Highways were left open for travel, officials say, but not recommended

Dangerous road conditions in Saskatchewan Tuesday did not prompt officials to close any routes as a precaution, although some roads were later shut down due to crashes.
People at the scene of a fatal crash say the road should have been closed due to bad weather, Kent Morrison reports. 1:49

Dangerous road conditions in Saskatchewan Tuesday did not prompt officials to close any routes as a precaution, although some roads were later shut down due to crashes.

Milder temperatures, combined with snow and blowing snow, presented drivers with low visibility and icy roads leading to 47 crashes, according to RCMP.

The driver of this semi drove his rig into the ditch, in order to avoid hitting people at the scene of a crash on Highway 1 Tuesday night. (CBC)

Three incidents, in three different areas, led to fatalities.

"They should have shut this road down when this wind started blowing and this never would have happened," Mike Brey, a truck driver who was at the scene of a crash near Belle Plaine west of Regina, told CBC News Tuesday night. "They should give the RCMP the authority to shut the roads down."

Brey said he deliberately drove his rig into the ditch to avoid hitting people.

Another motorist at the scene, Taylor Nepper, told CBC News that driving conditions seemed OK when he started his journey on Highway 1 but quickly got worse when winds whipped up snow and reduced visibility.

Officials said Wednesday that the driving conditions, while poor, did not warrant the pre-emptive closing of any highway.

"The visibility never got below 200 metres," Doug Wakabayashi, a spokesman for the provincial Highways Ministry, said. "We were in a situation where certainly the travel not recommended warning was put in place, that was warranted."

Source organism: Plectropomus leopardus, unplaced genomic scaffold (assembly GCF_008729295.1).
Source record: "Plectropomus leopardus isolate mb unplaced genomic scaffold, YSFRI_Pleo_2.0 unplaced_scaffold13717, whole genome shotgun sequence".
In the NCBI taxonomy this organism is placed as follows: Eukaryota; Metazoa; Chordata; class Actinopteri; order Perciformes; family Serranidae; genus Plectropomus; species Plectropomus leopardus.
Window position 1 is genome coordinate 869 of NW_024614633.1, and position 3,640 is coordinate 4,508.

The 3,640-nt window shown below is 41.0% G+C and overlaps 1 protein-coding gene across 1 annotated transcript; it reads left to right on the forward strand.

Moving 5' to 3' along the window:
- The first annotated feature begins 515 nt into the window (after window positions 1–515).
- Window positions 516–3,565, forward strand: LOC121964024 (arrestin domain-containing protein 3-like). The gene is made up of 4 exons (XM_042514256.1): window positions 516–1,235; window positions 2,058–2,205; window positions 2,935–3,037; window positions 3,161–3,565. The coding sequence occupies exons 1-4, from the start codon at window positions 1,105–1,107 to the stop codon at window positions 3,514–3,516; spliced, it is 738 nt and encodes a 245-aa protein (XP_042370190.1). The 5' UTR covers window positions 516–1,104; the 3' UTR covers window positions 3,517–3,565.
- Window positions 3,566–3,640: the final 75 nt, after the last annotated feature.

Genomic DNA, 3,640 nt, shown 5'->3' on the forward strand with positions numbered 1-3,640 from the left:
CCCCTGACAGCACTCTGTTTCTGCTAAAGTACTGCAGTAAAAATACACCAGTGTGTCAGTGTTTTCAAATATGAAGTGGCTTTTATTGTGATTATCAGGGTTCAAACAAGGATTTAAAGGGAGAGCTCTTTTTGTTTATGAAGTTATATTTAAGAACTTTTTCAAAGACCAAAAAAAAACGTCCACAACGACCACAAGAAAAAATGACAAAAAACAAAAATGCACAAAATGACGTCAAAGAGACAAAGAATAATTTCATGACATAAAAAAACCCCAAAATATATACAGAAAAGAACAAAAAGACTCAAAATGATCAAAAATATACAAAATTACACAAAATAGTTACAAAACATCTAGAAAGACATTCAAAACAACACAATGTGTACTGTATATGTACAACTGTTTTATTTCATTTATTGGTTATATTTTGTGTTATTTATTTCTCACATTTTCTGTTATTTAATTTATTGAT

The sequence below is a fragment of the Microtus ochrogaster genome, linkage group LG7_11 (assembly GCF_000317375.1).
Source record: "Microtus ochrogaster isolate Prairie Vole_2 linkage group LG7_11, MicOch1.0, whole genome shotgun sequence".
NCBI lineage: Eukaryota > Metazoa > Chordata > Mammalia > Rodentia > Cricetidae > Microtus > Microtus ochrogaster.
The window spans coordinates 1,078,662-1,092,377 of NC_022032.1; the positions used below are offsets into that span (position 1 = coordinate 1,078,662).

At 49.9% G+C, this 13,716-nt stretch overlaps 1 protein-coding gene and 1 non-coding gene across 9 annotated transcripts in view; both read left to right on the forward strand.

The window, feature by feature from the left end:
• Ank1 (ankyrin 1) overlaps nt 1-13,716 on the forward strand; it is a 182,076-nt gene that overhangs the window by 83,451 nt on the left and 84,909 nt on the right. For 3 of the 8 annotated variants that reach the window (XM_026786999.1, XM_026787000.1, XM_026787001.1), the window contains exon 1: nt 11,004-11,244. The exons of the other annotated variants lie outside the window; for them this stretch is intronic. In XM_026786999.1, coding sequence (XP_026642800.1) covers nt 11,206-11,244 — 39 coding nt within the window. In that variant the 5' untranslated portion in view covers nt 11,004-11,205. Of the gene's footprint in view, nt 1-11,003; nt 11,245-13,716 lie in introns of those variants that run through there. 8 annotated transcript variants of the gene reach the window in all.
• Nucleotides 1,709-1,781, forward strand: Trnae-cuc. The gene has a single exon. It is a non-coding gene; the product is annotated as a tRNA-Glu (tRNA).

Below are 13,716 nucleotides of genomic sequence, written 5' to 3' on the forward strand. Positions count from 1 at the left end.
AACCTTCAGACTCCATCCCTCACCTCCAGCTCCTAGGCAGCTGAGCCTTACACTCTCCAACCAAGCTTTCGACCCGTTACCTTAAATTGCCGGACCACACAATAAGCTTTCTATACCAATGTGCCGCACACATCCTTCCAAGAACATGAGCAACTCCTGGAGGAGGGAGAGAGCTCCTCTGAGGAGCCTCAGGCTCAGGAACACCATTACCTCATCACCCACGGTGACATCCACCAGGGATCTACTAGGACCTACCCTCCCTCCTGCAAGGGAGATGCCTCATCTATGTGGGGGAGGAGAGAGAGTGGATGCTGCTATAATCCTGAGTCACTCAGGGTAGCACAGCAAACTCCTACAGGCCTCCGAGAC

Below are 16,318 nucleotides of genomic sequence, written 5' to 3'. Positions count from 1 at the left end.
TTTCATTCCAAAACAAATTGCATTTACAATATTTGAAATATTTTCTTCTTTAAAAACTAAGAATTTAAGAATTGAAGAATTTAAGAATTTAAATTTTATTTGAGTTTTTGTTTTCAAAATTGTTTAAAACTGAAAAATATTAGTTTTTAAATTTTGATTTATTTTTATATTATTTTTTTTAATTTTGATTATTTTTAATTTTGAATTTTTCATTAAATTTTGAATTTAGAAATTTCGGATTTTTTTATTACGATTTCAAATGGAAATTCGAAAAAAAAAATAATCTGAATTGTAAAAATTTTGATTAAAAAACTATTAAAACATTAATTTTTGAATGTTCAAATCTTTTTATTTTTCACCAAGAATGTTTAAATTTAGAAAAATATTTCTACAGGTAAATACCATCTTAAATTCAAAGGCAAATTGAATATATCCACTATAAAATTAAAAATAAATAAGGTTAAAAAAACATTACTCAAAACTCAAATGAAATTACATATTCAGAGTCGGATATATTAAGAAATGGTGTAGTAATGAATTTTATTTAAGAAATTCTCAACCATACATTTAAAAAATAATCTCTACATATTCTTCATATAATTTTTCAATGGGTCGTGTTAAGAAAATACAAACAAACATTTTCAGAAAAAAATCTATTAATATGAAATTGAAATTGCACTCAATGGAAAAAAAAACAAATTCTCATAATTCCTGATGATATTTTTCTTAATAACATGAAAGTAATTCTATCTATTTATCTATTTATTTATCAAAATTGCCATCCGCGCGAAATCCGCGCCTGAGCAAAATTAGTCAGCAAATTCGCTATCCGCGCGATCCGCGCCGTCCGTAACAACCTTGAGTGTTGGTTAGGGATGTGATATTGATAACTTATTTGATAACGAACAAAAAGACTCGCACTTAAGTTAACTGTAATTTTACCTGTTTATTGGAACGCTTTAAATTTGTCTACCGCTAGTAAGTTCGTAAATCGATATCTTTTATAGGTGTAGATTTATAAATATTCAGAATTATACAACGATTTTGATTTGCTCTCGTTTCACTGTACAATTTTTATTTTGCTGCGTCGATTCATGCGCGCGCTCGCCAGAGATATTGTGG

RCMP explained they do not have authority to shut down highways due to weather, but they do advise the ministry when conditions get bad.

On Tuesday night a crash near Belle Plaine, on Highway 1, did prompt police — in concert with highways officials — to close a section of the highway while the accident was cleared.

A warning about poor highway conditions between Moose Jaw and Regina was issued around 4:20 p.m. CST Tuesday.

Helicopters grounded

Meanwhile, a pilot from the agency in Saskatchewan that provides emergency medical services using helicopters said weather conditions on Tuesday forced them to stay put.

CBC News learned the STARS Air Ambulance service was not deployed for an EMS call that arrived Tuesday afternoon.

Jacques Poirier, STAR's Regina base manager — and a pilot — explained they must ensure helicopter crews are safe.

"Flight safety is always paramount because we can't put the crew in jeopardy," he said. "It doesn't accomplish anything if we put ourselves in jeopardy as well and can't get to the scene."

In the crash near Belle Plaine, a road ambulance had a difficult time contending with the conditions, although police said no one was taken to hospital as a result of the crash.

RCMP also noted Tuesday that emergency responders were having trouble reaching their destinations because of traffic tie-ups.

They said motorists should try to pull over if they come upon a line of traffic at a crash scene, so that a lane is open for emergency vehicles.

On Tuesday, hundreds of motorists were stuck waiting in either Moose Jaw or Regina for the highway to reopen after the crash near Belle Plaine was cleared away.

Many found detours which took them out of their way but allowed them to continue on.

The highway was partially reopened around midnight.


With files from CBC's Kent Morrison